Resource use by coral feeding butterflyfishes (Family Chaetotondidae) was studied at 6 geographic sites in the Hawaiian Islands. There was little diet overlap between the specialist species, Chaetodon unimaculatus and the generalist species, Chaetodon multicinctus, C. ornatissimus, and C. trifasciatus. Although there was high diet overlap between the generalist species, C. multicinctus showed a strong feeding preference for the coral Pocillopora meandrina. Chaetodon ornatissimus fed on corals roughly in proportion to their abundance, and C. trifasciatus, contrary to laboratory feeding preferences for pocilloporids and montiporids, fed on Porites spp. in the field. The specialist, C. unimaculatus, preferred Montipora spp. at all sites, and there was a trend towards a relationship between C. unimaculatus densities and coral cover of Montipora spp. There was no correlation between overall butterflyfish densities and coral cover at these sites. Butterflyfishes used non-overlapping feeding ranges intra-specifically, but showed high inter-specific overlap. Chaetodon multicinctus, the smallest bodied species, used the smallest areas and showed the most aggressive interactions against conspecifics and other butterflyfishes. The effects of grazing by butterflyfishes on coral was investigated with the Hawaiian coral Montipora verrucosa. M. verrucosa colonies, protected from the butterflyfishes with wide mesh cages, were compared to their clonemates exposed to predation. Although reproductive output was highly variable among clones, gamete weight per unit surface area of grazed clonemates was signficantly greater than their ungrazed clonemate. Ramets protected from butterflyfishes, however, had twice the linear growth as grazed ramets. These results corroborate the predictions of Williams (1975) Strawberry-Coral Model for the allocation of resources to reproduction in clonal organisms. Photosynthetic and respiratory rates were measured in a laboratory respirometry setup. Respiration rates and maximum photosynthetic capacity were the same for grazed and ungrazed clonemates. Parameters for light saturation curves for photosynthesis for clonemates were not significantly different, suggesting that energy available from the symbiotic zooxanthallae in protected clonemates was used to fuel rapid growth and in grazed clonemates to repair tissues and increase sexual reproduction.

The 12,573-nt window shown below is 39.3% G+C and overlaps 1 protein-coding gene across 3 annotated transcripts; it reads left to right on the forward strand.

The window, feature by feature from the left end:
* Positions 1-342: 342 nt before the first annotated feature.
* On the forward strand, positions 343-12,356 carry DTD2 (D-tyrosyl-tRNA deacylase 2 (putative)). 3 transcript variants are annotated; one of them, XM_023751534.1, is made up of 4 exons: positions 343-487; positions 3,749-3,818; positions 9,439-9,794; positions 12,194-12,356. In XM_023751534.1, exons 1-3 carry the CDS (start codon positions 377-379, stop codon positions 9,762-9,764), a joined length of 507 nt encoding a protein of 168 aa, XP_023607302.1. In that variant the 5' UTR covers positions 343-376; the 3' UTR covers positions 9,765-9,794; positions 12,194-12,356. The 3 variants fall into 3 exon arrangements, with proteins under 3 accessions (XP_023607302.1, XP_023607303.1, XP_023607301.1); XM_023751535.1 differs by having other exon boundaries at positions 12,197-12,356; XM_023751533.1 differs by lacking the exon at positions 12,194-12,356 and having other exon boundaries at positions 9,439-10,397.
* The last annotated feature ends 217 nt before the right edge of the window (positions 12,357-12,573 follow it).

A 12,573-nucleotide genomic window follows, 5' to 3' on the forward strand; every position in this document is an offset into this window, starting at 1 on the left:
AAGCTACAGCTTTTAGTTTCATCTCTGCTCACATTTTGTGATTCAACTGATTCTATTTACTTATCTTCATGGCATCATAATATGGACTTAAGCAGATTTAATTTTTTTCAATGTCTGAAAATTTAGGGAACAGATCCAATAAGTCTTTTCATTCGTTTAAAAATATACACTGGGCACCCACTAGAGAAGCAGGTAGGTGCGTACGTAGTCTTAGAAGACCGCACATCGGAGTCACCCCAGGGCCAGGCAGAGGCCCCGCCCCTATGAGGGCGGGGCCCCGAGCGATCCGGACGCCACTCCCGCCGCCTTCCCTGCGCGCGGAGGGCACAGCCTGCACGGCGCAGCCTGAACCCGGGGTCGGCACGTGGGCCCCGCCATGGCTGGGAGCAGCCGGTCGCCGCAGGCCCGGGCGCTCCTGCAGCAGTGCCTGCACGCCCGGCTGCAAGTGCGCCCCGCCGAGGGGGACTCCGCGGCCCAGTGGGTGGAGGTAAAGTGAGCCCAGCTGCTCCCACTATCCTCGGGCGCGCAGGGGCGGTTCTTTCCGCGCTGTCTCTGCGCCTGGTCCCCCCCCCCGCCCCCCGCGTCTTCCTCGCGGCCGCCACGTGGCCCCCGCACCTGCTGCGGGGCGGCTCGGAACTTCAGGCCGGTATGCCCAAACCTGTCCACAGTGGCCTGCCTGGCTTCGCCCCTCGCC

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    Sessile Invertebrate Colonization of a Coral Patch Reef: A Study of Two Reefs in Kaneohe Bay, Hawaii